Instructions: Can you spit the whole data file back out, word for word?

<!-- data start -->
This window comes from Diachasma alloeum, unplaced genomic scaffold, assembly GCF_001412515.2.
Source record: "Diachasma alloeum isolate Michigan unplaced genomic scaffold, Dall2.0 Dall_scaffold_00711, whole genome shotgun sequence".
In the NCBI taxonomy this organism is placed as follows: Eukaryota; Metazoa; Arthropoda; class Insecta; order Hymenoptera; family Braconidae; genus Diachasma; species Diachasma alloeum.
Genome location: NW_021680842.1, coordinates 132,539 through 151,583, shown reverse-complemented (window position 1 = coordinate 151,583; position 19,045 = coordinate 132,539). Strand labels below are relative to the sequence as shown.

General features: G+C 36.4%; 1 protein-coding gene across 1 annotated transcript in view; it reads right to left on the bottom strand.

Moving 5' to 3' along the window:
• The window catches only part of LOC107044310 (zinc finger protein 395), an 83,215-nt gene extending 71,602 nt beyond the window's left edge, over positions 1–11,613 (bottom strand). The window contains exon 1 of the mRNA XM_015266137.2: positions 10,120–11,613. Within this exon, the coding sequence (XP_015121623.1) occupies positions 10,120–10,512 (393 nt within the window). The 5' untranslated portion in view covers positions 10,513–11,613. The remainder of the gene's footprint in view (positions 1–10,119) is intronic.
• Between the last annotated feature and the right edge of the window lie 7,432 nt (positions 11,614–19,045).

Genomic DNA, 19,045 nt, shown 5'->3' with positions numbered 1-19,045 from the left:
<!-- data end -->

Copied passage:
This window comes from Diachasma alloeum, unplaced genomic scaffold, assembly GCF_001412515.2.
Source record: "Diachasma alloeum isolate Michigan unplaced genomic scaffold, Dall2.0 Dall_scaffold_00711, whole genome shotgun sequence".
In the NCBI taxonomy this organism is placed as follows: Eukaryota; Metazoa; Arthropoda; class Insecta; order Hymenoptera; family Braconidae; genus Diachasma; species Diachasma alloeum.
Genome location: NW_021680842.1, coordinates 132,539 through 151,583, shown reverse-complemented (window position 1 = coordinate 151,583; position 19,045 = coordinate 132,539). Strand labels below are relative to the sequence as shown.

General features: G+C 36.4%; 1 protein-coding gene across 1 annotated transcript in view; it reads right to left on the bottom strand.

Moving 5' to 3' along the window:
• The window catches only part of LOC107044310 (zinc finger protein 395), an 83,215-nt gene extending 71,602 nt beyond the window's left edge, over positions 1–11,613 (bottom strand). The window contains exon 1 of the mRNA XM_015266137.2: positions 10,120–11,613. Within this exon, the coding sequence (XP_015121623.1) occupies positions 10,120–10,512 (393 nt within the window). The 5' untranslated portion in view covers positions 10,513–11,613. The remainder of the gene's footprint in view (positions 1–10,119) is intronic.
• Between the last annotated feature and the right edge of the window lie 7,432 nt (positions 11,614–19,045).

Genomic DNA, 19,045 nt, shown 5'->3' with positions numbered 1-19,045 from the left: